Sinapis sprang into the back of the sleigh, the long lash curled forth, the leaders yelped impatiently. The next second we were gliding along swiftly, almost enveloped in the smoke-like breath of the dogs, while old Armstrong waved a farewell from the fort door. There is nothing half so exhilarating as a good scamper over the northern plains, wrapped up to the nose tip, lying full length along the sleigh, with a score of thoroughbred huskies in front. Away on all sides extend the snow-covered wastes, broken here and there by dark-green fir bluffs, the tresses silvered by ice crystals. Not a man, not an animal, no bird, nor insect may greet the eye for miles. But what of that? It is glorious to see the pale blue sky, dotted over with fragile cirri ; to watch the crystals dancing like winter fireflies in myriads around, or to feel the sharp prick of the frost against the exposed features; to hear the comfortable swish of the sleigh as it glides along, with the quick breathing of the dogs. This is indeed to view unrolled nature's stores.

For the first day we travelled at a great pace, for the snow bed was solid and fairly even, though at times we would glance with sudden shock off a hidden point of rock, or grate over a fallen tree trunk which the last sprinkle of snow managed to conceal. At evening we camped well inside a bluff, keeping up a huge fire, which was indeed needed, for the little spirit ther

mometer I had brought with me marked forty-six below zero when I read it at ten o'clock, and of course it would sink much lower than that before morning.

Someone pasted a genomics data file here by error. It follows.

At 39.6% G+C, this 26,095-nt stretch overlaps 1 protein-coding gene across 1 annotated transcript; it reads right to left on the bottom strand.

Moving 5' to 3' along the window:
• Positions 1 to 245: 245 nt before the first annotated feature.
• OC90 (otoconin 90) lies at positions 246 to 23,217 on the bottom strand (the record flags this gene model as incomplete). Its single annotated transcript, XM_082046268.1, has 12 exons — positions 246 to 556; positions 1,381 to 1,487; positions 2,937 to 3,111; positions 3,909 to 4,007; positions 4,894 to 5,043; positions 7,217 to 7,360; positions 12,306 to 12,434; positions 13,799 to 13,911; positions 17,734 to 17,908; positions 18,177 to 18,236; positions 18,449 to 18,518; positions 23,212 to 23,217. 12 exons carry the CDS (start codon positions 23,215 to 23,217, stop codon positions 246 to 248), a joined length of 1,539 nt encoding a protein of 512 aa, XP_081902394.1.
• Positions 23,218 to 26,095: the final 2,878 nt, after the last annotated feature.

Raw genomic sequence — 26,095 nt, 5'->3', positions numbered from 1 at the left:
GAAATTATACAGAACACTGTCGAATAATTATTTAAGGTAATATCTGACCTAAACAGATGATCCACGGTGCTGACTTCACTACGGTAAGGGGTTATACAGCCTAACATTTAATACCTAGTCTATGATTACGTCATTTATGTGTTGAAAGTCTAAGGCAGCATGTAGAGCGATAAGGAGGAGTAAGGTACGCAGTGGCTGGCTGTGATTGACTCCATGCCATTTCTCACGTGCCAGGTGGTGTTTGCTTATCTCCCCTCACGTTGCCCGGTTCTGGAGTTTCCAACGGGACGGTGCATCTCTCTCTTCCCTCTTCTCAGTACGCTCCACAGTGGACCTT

It was not until we had finished supper, and were bending to light our pipes at the fire, that MacDonald put a suspicion I had been harbouring for the last hour into words. 'Say,' he remarked, have you noticed Sinapis lately?'

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The Indian appeared restless and uncomfortable. He moved listlessly, and accomplished his tasks without any pretence of alacrity, working slowly and heavily, though that was no new thing with him.

I answered Mac's question with another. with him?'

What's wrong

He snorted impatiently. Sick, and dead sick, too. He was bad when we started, but never said a word, darn him.'


'He may be all right to-morrow.'

That's a likely thing. You know what a weak, flimsy affair an Indian's constitution is. He's sick one day, dead the next; doing his usual work in the morning, taking his long rest at evening. It's no use kicking backwards because you don't want to go on. Any darned old mule can do that. What we want to do is to face this question.'

'We've got to trust to luck. Let's put him in the sleigh, wrap him up well, and if he's all right in the morning, the better for us. If he isn't, we'll have done all we can. You might have been worse off, Mac. If I hadn't come, you might have talked about being short handed.'

'If you weren't here, I shouldn't think twice about it,' he said rather sulkily; 'I should just hitch up the huskies first thing in the morning, and start to work, covering those tracks we made to-day.'